Insights / Research BriefMay 06, 2021

Losing on the Home Front? Battlefield Casualties, Media, and Public Support for Foreign Interventions

Thiemo Fetzer, Pedro CL Souza, Oliver Vanden Eynde, Austin Wright
Fatalities increase media coverage of the Afghan conflict and public demand for withdrawal; however, this effect is significantly weakened when coverage of conflict is overshadowed by other news events, highlighting the crucial role that media play in shaping public support for foreign military interventions.

Understanding how wartime casualties influence public support for withdrawal and which mechanisms underlie this relationship remains an important challenge, especially in the context of conflicts fought through military coalitions. In these coalitions, the political costs of losses can induce free-riding, where some coalition partners limit the combat operations of their troops—under-providing security in areas of operation—to avoid political backlash at home. 

The authors study these and other dynamics in a highly relevant context—the ongoing military campaign in Afghanistan—where North Atlantic Treaty Organization (NATO) affiliated forces have conducted operations since 2001. The authors employ granular, nationally representative individual-level public opinion survey data collected across eight major troop-sending NATO countries from 2007-2011, including the United States, United Kingdom, and other key troop-contributing coalition partners. These surveys cover a critical phase of NATO operations in Afghanistan, including the troop surge.

The authors identify combat events involving casualties of a troop-sending nation around the interview date specific to each respondent and specific to the nationality of the respondent. Using a series of quasi-experimental designs, the authors provide novel and compelling causal evidence linking battlefield losses to public demand for withdrawal in troop-sending countries and demonstrate the role of media coverage in shaping civilian attitudes toward the war. Specifically, they show that country-specific casualty events are associated with a significant worsening of public support for continued engagement in the conflict.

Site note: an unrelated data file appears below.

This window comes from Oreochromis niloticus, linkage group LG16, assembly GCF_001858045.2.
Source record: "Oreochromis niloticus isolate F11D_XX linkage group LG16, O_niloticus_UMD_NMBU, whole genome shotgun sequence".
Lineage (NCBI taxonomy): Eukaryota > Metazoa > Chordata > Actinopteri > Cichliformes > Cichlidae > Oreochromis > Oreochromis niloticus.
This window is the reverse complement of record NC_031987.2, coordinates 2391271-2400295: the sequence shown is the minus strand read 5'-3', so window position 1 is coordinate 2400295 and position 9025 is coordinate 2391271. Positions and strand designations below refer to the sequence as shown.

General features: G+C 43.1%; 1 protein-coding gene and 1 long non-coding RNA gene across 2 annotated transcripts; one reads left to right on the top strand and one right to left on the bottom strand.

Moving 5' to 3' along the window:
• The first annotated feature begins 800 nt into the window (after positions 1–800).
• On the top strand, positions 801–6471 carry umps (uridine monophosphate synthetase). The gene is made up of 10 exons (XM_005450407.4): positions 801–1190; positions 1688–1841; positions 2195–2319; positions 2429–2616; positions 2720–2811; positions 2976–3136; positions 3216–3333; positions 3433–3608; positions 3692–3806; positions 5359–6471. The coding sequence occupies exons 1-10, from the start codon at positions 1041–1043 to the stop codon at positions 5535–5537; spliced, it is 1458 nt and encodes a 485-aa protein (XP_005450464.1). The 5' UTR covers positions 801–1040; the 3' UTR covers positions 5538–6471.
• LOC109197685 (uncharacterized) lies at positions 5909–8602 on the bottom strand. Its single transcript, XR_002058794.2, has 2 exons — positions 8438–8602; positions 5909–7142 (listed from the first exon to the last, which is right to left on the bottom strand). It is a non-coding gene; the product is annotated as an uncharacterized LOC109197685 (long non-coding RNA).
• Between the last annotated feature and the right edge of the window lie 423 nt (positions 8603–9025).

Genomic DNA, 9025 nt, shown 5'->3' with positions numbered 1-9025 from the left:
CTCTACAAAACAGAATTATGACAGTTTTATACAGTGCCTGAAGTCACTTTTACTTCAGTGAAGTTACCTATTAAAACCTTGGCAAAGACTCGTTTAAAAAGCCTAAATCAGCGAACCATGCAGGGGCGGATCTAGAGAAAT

To assess this finding, the authors take advantage of the otherwise exogenous timing of prominent events that crowd out coverage of troop fatalities. In other words, if other news events—in this case, major sporting matches—exert news pressure such that war coverage is likewise diminished, would this alter public opinion about the war in meaningful ways? The answer is yes. The authors find compelling evidence that the elasticity of conflict coverage on own-country casualties diminishes significantly when sporting events introduce news pressure. They also find that public support for the war is unaffected by own-country casualties when news coverage has been crowded out by sporting matches. 

Bottom line: the authors provide credibly causal evidence that public demands for withdrawal increase with war-related casualties and demonstrate that media coverage is likely a central driver of changes in sentiment. These results are important and relevant in understanding the economics of conflict and the policy implications of battlefield dynamics. When democratic countries participate in a foreign military intervention, public support for the war is a key constraint, to which multilateral military interventions may be particularly sensitive.